the Court to infer that these events amount to a violation of
Plaintiff’s constitutional rights.
As Plaintiff may be able to amend his complaint to
address the deficiencies noted by the Court, the Court shall
grant Plaintiff leave to amend the complaint within 30 days of
the date of this order.4
However, to the extent the complaint seeks relief for
conditions Plaintiff encountered during his confinement in 2008
to 2009, those claims are barred by the statute of limitations
and will be dismissed with prejudice, meaning that Plaintiff
Plaintiff should note that when an amended complaint
is filed, the original complaint no longer performs any function
in the case and cannot be utilized to cure defects in the
amended complaint, unless the relevant portion is specifically
incorporated in the new complaint. 6 Wright, Miller & Kane,
Federal Practice and Procedure 1476 (2d ed. 1990) (footnotes
omitted). An amended complaint may adopt some or all of the
allegations in the original complaint, but the identification of
the particular allegations to be adopted must be clear and
explicit. Id. To avoid confusion, the safer course is to file an
amended complaint that is complete in itself.5 Id.
For the reasons stated above, the claims arising from
Plaintiff’s 2008 to 2009 confinement are barred by the statute
cannot recover for those claims because they have been brought
too late. Civil rights claims under § 1983 are governed by New
Jersey's limitations period for personal injury and must be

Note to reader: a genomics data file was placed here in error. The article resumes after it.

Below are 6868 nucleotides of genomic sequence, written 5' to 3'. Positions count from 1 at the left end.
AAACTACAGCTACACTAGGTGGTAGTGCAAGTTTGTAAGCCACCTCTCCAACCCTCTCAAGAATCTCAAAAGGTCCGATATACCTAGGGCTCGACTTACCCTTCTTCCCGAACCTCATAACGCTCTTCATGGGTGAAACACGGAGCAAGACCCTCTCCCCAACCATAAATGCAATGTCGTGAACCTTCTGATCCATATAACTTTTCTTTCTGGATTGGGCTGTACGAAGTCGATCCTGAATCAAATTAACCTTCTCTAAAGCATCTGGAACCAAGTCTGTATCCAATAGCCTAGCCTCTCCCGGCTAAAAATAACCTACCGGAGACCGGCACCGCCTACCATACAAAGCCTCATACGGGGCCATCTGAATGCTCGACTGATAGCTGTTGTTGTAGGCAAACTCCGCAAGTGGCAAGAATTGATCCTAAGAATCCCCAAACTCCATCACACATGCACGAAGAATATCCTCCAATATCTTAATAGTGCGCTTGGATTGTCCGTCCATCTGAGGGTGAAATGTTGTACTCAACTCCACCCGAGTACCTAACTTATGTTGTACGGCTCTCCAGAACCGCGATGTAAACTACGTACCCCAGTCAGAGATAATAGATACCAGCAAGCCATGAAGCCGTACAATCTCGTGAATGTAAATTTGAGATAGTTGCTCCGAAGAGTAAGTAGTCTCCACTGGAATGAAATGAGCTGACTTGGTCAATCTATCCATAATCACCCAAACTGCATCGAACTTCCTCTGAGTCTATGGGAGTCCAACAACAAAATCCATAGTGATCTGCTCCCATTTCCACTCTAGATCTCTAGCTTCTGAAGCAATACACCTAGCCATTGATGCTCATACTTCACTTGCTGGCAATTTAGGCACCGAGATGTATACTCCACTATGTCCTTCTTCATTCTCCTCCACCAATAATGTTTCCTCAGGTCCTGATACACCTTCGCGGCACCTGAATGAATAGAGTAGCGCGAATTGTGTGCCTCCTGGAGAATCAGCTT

brought within two years of the claim’s accrual. See Wilson v.
Garcia, 471 U.S. 261, 276 (1985); Dique v. N.J. State Police,
603 F.3d 181, 185 (3d Cir. 2010). “Under federal law, a cause of
action accrues when the plaintiff knew or should have known of
the injury upon which the action is based.” Montanez v. Sec'y
Pa. Dep't of Corr., 773 F.3d 472, 480 (3d Cir. 2014). The
allegedly unconstitutional conditions of confinement at CCJ,
namely the overcrowded conditions, would have been immediately
apparent to Plaintiff at the time of his detention; therefore,
the statute of limitations for Plaintiff’s 2008 to 2009 claims
expired, at the latest, in 2011, well before this complaint was
filed in 2016. Plaintiff therefore may not raise these claims in
the amended complaint. In the event Plaintiff does elect to file
an amended complaint, he should focus only on the facts of his
5 The amended complaint shall be subject to screening prior to
of limitations and therefore are dismissed with prejudice. The
remainder of the complaint, insofar as it seeks relief for
conditions of confinement Plaintiff encountered in 2016, is
dismissed without prejudice for failure to state a claim. The
Court will reopen the matter in the event Plaintiff files an
amended complaint within the time allotted by the Court.
An appropriate order follows.
March 31, 2017
s/ Jerome B. Simandle
JEROME B. SIMANDLE
Chief U.S. District Judge